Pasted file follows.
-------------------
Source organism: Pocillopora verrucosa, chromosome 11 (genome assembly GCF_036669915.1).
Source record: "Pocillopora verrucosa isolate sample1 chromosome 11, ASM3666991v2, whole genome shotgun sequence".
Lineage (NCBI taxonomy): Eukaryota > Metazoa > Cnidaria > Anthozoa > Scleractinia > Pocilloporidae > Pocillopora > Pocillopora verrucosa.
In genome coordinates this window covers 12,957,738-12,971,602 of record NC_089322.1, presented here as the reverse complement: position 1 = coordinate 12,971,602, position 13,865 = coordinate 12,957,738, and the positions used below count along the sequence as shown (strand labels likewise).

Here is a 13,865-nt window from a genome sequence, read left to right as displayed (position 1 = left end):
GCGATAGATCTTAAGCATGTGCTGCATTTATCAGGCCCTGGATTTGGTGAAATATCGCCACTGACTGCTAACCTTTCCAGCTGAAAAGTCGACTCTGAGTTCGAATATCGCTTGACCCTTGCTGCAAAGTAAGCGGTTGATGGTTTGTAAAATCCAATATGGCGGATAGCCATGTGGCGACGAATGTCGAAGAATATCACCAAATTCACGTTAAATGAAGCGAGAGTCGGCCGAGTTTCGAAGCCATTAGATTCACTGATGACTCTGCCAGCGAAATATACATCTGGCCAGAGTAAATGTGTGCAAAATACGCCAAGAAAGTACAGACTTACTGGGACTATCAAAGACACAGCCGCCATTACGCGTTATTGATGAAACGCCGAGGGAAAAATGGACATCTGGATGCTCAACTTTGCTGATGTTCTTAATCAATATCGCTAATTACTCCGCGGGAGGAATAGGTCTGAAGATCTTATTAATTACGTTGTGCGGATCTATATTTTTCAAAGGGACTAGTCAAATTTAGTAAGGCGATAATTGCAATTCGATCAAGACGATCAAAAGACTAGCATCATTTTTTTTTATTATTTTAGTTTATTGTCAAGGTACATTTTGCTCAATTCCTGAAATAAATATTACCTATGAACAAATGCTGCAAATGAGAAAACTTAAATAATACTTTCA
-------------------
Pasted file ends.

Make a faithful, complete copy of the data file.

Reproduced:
Source organism: Pocillopora verrucosa, chromosome 11 (genome assembly GCF_036669915.1).
Source record: "Pocillopora verrucosa isolate sample1 chromosome 11, ASM3666991v2, whole genome shotgun sequence".
Lineage (NCBI taxonomy): Eukaryota > Metazoa > Cnidaria > Anthozoa > Scleractinia > Pocilloporidae > Pocillopora > Pocillopora verrucosa.
In genome coordinates this window covers 12,957,738-12,971,602 of record NC_089322.1, presented here as the reverse complement: position 1 = coordinate 12,971,602, position 13,865 = coordinate 12,957,738, and the positions used below count along the sequence as shown (strand labels likewise).

Here is a 13,865-nt window from a genome sequence, read left to right as displayed (position 1 = left end):
GCGATAGATCTTAAGCATGTGCTGCATTTATCAGGCCCTGGATTTGGTGAAATATCGCCACTGACTGCTAACCTTTCCAGCTGAAAAGTCGACTCTGAGTTCGAATATCGCTTGACCCTTGCTGCAAAGTAAGCGGTTGATGGTTTGTAAAATCCAATATGGCGGATAGCCATGTGGCGACGAATGTCGAAGAATATCACCAAATTCACGTTAAATGAAGCGAGAGTCGGCCGAGTTTCGAAGCCATTAGATTCACTGATGACTCTGCCAGCGAAATATACATCTGGCCAGAGTAAATGTGTGCAAAATACGCCAAGAAAGTACAGACTTACTGGGACTATCAAAGACACAGCCGCCATTACGCGTTATTGATGAAACGCCGAGGGAAAAATGGACATCTGGATGCTCAACTTTGCTGATGTTCTTAATCAATATCGCTAATTACTCCGCGGGAGGAATAGGTCTGAAGATCTTATTAATTACGTTGTGCGGATCTATATTTTTCAAAGGGACTAGTCAAATTTAGTAAGGCGATAATTGCAATTCGATCAAGACGATCAAAAGACTAGCATCATTTTTTTTTATTATTTTAGTTTATTGTCAAGGTACATTTTGCTCAATTCCTGAAATAAATATTACCTATGAACAAATGCTGCAAATGAGAAAACTTAAATAATACTTTCA